As unfortunately happens during every national disaster or emergency, unscrupulous individuals and companies see an opportunity to make money. A lot of it. When that happens, there are always immediate calls to prosecute individuals and companies for “price gouging” certain products and taking advantage of the dire and devastating circumstances. During natural disasters, it’s gasoline and generators; during a health emergency and pandemic, it’s PPE, hand sanitizer, and toilet paper.
Hyman, Phelps & McNamara, P.C. has worked extensively with clients on all aspects of federal government drug and device pricing (here, here) and state drug price reporting and the related penalties. We have worked with drug and device clients on whether certain price concessions or services constitute fraud and abuse, or whether they fit into a Department of Health & Human Services (HHS) safe harbor (here and here). And we’ve blogged about state laws targeting generic drug price gouging. That is a long way of saying that HPM has done a great deal of work in the area of pricing. To an already complicated system, Covid-19 has added a whole new layer of craziness for companies, adding a price-gouging regulatory framework that is a patchwork of little-used state laws, brand new federal and state executive orders, and a federal law that was passed during the Korean War, that applies to so-called essential commodities and services (which may or may not be defined, depending on what law or executive order you are looking at).
Some may find it surprising that there is no federal law that expressly prohibits price gouging. What we do have is the aforementioned Korean War-era law, the Defense Production Act, and the President signed an Executive Order on March 23rd instructing the HHS and the Department of Justice (DOJ) to enforce the anti-hoarding provisions of that Act. The Attorney General also set up a Covid-19 Hoarding and Price Gouging Task Force, led by the US Attorney in the District of New Jersey, with assistance from the DOJ Antitrust Division’s Criminal Division. On April, 24, 2020, DOJ indicted the first person under the Executive order alleging the hoarding of face masks, face shields, surgical gowns, and disinfecting products at a Long Island warehouse and selling them at inflated prices. While the Federal Trade Commission (FTC) has been largely silent on price gouging and has never brought a price gouging case in its history (they have no express mandate to target excessive pricing) they are aggressively targeting companies for false Covid-19 treatment claims, false lenders targeting small businesses, and Covid-19 related robocalls. My colleagues recently did an excellent blog post on the many recent enforcement actions by FTC, DOJ and the FDA.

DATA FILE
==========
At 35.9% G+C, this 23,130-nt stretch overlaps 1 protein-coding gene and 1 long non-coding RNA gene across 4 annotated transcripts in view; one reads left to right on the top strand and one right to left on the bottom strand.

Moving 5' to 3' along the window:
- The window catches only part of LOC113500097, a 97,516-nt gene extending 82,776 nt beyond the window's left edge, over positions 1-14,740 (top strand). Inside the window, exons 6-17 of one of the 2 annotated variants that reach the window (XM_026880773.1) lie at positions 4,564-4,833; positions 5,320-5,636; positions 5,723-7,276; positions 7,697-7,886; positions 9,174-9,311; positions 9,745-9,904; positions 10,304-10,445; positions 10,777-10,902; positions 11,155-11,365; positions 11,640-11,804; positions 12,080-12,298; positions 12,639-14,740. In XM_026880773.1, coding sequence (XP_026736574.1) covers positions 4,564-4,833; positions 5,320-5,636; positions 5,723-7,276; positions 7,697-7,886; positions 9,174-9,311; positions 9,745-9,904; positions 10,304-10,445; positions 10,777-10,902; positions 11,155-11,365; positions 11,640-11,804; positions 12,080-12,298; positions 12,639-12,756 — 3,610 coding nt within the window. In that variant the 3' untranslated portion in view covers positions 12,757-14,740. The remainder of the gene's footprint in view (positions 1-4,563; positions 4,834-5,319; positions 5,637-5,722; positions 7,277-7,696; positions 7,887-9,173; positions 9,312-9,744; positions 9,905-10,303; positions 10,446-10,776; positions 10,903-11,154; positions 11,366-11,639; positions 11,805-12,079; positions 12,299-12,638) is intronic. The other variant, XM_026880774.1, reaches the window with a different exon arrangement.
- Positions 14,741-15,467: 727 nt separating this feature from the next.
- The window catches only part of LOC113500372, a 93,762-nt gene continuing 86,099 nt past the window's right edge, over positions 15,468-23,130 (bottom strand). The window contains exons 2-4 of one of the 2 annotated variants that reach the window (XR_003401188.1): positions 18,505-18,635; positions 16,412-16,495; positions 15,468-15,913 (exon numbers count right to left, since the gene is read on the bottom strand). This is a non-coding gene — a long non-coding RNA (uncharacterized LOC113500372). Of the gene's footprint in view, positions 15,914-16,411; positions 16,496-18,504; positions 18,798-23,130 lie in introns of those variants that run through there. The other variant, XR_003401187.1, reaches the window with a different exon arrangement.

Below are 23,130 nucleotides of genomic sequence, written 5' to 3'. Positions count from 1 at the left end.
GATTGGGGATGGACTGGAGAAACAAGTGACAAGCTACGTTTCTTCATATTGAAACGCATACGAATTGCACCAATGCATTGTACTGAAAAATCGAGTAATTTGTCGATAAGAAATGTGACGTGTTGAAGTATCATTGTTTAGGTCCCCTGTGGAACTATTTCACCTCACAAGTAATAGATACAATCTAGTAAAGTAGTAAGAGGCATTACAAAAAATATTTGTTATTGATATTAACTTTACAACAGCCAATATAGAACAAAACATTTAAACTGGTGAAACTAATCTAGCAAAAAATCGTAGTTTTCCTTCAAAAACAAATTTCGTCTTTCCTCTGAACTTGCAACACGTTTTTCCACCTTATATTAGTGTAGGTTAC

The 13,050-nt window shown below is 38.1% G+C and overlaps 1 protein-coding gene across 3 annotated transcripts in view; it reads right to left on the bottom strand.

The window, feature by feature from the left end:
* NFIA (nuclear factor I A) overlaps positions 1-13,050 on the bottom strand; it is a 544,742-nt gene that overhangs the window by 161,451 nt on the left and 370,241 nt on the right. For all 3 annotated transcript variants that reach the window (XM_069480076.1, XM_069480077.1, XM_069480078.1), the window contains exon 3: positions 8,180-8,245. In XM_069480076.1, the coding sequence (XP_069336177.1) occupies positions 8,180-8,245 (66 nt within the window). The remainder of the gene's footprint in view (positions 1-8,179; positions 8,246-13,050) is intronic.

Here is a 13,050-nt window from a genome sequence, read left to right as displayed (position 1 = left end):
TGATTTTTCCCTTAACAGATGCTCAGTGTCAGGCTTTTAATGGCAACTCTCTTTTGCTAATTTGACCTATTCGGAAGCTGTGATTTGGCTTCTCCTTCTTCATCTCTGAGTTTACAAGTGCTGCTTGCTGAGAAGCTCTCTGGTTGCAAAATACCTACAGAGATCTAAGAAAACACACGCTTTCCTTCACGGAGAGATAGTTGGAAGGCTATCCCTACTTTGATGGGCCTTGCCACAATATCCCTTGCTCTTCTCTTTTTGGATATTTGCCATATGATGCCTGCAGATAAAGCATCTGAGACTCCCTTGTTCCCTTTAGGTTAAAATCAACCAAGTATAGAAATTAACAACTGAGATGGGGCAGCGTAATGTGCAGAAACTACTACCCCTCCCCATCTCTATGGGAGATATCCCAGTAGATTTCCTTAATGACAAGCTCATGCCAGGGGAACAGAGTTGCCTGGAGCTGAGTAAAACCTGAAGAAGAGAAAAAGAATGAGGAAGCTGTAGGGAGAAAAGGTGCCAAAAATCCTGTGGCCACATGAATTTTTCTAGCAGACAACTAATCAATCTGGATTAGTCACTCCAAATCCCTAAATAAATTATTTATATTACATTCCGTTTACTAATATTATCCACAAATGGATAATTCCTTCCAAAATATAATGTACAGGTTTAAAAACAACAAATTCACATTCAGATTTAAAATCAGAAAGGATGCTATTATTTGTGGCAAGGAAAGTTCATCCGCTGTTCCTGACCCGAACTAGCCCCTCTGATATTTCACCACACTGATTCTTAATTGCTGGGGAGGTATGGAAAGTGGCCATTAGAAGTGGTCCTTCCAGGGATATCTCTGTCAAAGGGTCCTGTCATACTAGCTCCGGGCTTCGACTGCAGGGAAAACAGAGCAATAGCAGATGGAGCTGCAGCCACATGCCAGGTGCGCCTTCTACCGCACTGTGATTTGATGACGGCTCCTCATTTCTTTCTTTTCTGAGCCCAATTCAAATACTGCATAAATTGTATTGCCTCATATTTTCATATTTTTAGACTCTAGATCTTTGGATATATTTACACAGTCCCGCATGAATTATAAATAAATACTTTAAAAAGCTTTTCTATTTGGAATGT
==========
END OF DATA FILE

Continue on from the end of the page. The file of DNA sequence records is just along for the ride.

At the state level, 38 or so states (and some municipalities) have some form of price gouging law, and there is legislation pending in other states. Like the Defense Production Act, these laws are usually triggered by the declaration of a state of emergency by the Governor. There are helpful summaries of the state laws at FindLaw and FMI – The Food Industry Association, among others. In addition to the state laws, there have been quite a number of state Executive Orders issued within the last two months regarding price gouging.
These state laws, regulations and orders typically are enforced by the State Attorneys General, and fall into three categories:
- A percentage increase cap making it unlawful for anyone to raise prices on certain products by more than a certain percentage (usually ranging from 10% to 25%), with certain exceptions.
- A ban on “unconscionable” or “grossly excessive” price increases (sometimes defined, sometimes not)
- Outright prohibition of any increase that raises the price higher than what was offered before the emergency declaration.
Given the regulatory chaos and laser focus of government and private entities on price gouging, it is clear that there is no safe harbor for price increases. Companies who are considering pricing decisions should consider the following:
- Has a state of emergency been declared?
- Is the product an essential commodity or service?
- Is the price excessive as defined by the state?
- Is the price the result of a justifiable cost increase to the seller? Many state laws have exceptions for situations that may include passing along cost increases from suppliers.
If a company is considering any pricing decisions, they should, among other things, be aware of all the applicable federal, state and local laws, and executive orders that might regulate your product, consult with counsel, focus on their costs, build in a typical (non-emergency) margin, and make sure those decisions are well-documented and justified.